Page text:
The flyer in question is a plane, not a hand out being thrust into the fists of drunken revellers in the queue outside a club. And the lady in question is Lana Turner, playing a pilot trying to make it in the man’s world of aviation.
Lana Turner is Maggie Colby, a pilot and pilot trainer at a flying school, and partner of Al Reynolds (Richard Denning). They are both convinced, by Al’s friend Mike Dandridge, to start a new business of flying surplus military aircraft left over from the second world war for those who are buying them. Being a cargo service where the planes themselves are the cargo.
The Lady Takes A Flyer is an odd film because it doesn’t appear to know what it wants to be. It has all the ingredients for romantic comedy but abandons them. Then there’s a nice little set-up for a story about jealousy and friends betraying each other. But no, that’s dropped too. As far as 45 minutes into the film, so many set-ups have been established to structurally taunt the audience and then abandoned it’s almost like the filmmakers were flinging everything at the plot and hoping something lodged.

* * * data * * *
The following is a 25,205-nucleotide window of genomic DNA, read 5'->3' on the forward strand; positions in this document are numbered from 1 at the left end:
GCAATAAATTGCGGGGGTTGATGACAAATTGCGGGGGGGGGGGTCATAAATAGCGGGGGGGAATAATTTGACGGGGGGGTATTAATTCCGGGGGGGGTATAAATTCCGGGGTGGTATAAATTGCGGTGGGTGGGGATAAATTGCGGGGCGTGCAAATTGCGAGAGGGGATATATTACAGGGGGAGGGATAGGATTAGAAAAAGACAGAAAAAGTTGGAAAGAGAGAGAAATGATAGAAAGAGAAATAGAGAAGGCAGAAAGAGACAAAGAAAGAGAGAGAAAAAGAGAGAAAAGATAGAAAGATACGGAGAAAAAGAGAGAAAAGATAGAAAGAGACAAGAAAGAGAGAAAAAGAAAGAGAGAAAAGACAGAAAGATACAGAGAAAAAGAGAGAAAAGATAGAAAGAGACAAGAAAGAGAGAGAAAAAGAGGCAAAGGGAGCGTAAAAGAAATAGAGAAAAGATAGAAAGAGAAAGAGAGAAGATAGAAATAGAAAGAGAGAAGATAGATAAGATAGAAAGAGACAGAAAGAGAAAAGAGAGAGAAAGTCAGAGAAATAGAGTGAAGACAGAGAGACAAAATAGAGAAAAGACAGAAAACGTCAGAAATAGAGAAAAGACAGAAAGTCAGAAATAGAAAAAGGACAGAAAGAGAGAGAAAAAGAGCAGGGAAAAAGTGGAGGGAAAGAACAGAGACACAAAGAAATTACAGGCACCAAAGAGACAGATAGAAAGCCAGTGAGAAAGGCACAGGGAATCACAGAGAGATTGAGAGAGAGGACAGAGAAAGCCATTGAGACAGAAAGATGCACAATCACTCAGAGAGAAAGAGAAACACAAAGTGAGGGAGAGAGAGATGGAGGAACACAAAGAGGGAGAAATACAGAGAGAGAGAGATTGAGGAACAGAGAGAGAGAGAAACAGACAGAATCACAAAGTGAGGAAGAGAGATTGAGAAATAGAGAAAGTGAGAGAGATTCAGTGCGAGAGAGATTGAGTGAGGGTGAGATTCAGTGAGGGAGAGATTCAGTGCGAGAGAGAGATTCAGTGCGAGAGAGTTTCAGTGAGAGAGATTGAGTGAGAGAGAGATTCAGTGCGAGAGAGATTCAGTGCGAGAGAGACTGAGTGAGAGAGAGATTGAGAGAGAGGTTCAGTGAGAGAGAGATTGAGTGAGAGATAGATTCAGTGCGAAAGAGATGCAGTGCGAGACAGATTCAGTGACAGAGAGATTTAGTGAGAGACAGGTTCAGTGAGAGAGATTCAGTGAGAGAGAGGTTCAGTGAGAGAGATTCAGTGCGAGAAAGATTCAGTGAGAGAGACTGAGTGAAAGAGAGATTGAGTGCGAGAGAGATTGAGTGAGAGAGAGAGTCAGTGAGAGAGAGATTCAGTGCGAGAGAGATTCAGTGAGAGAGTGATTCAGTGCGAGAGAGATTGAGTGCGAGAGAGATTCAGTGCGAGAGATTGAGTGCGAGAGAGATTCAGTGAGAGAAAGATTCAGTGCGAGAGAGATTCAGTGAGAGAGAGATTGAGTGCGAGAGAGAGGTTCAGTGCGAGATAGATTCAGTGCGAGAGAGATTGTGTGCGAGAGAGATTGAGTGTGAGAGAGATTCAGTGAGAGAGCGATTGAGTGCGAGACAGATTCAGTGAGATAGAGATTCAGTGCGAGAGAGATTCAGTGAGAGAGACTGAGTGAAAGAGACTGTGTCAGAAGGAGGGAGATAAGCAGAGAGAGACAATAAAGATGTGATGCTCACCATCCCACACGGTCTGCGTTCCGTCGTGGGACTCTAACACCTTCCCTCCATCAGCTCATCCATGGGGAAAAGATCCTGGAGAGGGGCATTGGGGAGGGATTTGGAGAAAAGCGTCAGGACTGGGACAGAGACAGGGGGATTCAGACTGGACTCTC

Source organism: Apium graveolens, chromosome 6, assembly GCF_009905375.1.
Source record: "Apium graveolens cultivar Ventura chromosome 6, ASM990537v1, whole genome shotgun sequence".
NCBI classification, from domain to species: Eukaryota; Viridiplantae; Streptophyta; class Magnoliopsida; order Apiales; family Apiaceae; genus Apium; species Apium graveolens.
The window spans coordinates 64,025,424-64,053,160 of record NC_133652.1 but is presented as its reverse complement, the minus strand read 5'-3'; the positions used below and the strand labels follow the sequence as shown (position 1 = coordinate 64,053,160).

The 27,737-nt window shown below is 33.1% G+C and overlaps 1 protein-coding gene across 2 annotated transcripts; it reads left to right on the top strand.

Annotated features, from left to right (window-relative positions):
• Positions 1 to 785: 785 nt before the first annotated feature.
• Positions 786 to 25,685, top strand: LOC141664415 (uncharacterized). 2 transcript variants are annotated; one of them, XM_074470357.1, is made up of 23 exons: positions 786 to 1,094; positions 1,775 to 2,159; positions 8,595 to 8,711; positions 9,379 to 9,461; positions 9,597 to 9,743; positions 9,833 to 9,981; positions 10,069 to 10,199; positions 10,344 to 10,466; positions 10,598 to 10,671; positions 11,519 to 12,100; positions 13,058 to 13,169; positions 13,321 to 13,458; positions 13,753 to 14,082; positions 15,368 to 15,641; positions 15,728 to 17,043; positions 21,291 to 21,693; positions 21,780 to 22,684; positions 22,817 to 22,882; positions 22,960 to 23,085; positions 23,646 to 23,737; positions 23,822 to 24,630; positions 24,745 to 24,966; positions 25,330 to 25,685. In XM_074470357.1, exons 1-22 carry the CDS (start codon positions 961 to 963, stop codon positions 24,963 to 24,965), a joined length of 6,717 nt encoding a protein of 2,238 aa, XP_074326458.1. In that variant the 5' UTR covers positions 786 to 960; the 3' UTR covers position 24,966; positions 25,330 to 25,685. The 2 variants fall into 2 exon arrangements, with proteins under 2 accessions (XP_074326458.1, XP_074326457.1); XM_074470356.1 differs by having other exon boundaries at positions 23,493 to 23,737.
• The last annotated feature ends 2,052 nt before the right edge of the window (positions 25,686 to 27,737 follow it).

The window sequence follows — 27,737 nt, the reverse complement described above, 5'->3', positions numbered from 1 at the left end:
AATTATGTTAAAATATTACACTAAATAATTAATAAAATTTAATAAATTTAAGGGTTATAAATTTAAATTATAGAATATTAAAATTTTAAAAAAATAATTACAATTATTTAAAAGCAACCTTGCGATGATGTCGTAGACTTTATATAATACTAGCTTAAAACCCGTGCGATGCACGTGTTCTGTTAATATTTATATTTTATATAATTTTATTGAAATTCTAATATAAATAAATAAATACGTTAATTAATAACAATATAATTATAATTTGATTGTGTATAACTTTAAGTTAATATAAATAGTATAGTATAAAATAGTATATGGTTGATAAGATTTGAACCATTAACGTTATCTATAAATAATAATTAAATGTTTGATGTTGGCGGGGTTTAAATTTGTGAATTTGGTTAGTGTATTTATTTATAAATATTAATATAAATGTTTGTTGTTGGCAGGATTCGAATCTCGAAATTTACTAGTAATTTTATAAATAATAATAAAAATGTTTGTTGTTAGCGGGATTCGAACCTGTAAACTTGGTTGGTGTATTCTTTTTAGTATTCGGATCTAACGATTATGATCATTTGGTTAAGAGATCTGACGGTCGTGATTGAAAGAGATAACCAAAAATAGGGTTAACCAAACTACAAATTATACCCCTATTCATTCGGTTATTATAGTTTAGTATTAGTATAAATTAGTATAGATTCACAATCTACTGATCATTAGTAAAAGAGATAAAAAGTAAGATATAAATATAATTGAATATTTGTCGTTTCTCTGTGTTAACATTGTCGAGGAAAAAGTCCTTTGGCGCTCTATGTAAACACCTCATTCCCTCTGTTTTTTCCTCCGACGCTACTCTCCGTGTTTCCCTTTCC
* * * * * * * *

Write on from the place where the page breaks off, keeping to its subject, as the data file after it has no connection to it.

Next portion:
Eventually it settles down and it becomes a battle-of-the-sexes-at-work drama, by which point there’s barely any running time left. As a film it’s fitfully entertaining but the amount of discarded moments of possible conflict stops the mood from ever solidifying. There are so many times where a more interesting film peers through the cracks, but they are so quickly papered over it becomes frustrating to watch.
What is great for a film made in 1958 though is that Maggie more than holds her own against the male characters – she’s an expert flyer, and excels. What the final conclusion of the drama has to say about that is moot – will she continue after the events of movie or not? That question is not satisfactorily answered, but modern audiences will hope the argument is won.
Like a movie made of identikit pieces that don’t quite match, The Lady Takes A Flyer is a curiously mixed bag.
It’s out now on DVD.